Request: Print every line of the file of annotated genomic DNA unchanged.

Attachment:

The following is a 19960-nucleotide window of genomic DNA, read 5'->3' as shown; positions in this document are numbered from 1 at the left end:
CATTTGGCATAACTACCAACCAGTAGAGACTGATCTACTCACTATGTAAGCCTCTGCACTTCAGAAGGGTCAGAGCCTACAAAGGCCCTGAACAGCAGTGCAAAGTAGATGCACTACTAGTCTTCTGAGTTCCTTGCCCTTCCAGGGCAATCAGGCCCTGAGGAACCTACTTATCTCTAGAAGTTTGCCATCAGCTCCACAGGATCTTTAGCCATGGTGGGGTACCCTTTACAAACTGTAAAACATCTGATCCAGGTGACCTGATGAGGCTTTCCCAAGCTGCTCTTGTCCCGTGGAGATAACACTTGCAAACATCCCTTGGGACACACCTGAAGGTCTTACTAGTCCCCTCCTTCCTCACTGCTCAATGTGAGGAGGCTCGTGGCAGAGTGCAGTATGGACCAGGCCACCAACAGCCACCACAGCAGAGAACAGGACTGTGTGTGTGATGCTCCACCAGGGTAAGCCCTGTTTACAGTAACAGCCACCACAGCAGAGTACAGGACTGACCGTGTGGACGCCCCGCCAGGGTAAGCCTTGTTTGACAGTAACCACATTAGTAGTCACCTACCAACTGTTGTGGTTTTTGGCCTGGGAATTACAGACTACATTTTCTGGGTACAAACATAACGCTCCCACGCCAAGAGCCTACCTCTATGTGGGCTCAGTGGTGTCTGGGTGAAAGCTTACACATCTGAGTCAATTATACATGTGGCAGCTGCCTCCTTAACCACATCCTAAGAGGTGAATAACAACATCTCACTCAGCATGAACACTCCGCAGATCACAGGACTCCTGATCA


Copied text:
The following is a 19960-nucleotide window of genomic DNA, read 5'->3' as shown; positions in this document are numbered from 1 at the left end:
CATTTGGCATAACTACCAACCAGTAGAGACTGATCTACTCACTATGTAAGCCTCTGCACTTCAGAAGGGTCAGAGCCTACAAAGGCCCTGAACAGCAGTGCAAAGTAGATGCACTACTAGTCTTCTGAGTTCCTTGCCCTTCCAGGGCAATCAGGCCCTGAGGAACCTACTTATCTCTAGAAGTTTGCCATCAGCTCCACAGGATCTTTAGCCATGGTGGGGTACCCTTTACAAACTGTAAAACATCTGATCCAGGTGACCTGATGAGGCTTTCCCAAGCTGCTCTTGTCCCGTGGAGATAACACTTGCAAACATCCCTTGGGACACACCTGAAGGTCTTACTAGTCCCCTCCTTCCTCACTGCTCAATGTGAGGAGGCTCGTGGCAGAGTGCAGTATGGACCAGGCCACCAACAGCCACCACAGCAGAGAACAGGACTGTGTGTGTGATGCTCCACCAGGGTAAGCCCTGTTTACAGTAACAGCCACCACAGCAGAGTACAGGACTGACCGTGTGGACGCCCCGCCAGGGTAAGCCTTGTTTGACAGTAACCACATTAGTAGTCACCTACCAACTGTTGTGGTTTTTGGCCTGGGAATTACAGACTACATTTTCTGGGTACAAACATAACGCTCCCACGCCAAGAGCCTACCTCTATGTGGGCTCAGTGGTGTCTGGGTGAAAGCTTACACATCTGAGTCAATTATACATGTGGCAGCTGCCTCCTTAACCACATCCTAAGAGGTGAATAACAACATCTCACTCAGCATGAACACTCCGCAGATCACAGGACTCCTGATCA